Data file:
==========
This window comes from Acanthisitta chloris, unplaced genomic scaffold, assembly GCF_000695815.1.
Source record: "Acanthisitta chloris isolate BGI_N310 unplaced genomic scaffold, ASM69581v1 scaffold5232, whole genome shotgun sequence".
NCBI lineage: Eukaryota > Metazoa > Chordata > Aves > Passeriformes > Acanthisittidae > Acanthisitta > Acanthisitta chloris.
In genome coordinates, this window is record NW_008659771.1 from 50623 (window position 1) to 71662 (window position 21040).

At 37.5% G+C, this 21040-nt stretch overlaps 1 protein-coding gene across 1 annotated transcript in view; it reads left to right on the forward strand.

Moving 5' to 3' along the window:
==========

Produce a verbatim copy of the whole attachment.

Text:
This window comes from Acanthisitta chloris, unplaced genomic scaffold, assembly GCF_000695815.1.
Source record: "Acanthisitta chloris isolate BGI_N310 unplaced genomic scaffold, ASM69581v1 scaffold5232, whole genome shotgun sequence".
NCBI lineage: Eukaryota > Metazoa > Chordata > Aves > Passeriformes > Acanthisittidae > Acanthisitta > Acanthisitta chloris.
In genome coordinates, this window is record NW_008659771.1 from 50623 (window position 1) to 71662 (window position 21040).

At 37.5% G+C, this 21040-nt stretch overlaps 1 protein-coding gene across 1 annotated transcript in view; it reads left to right on the forward strand.

Moving 5' to 3' along the window: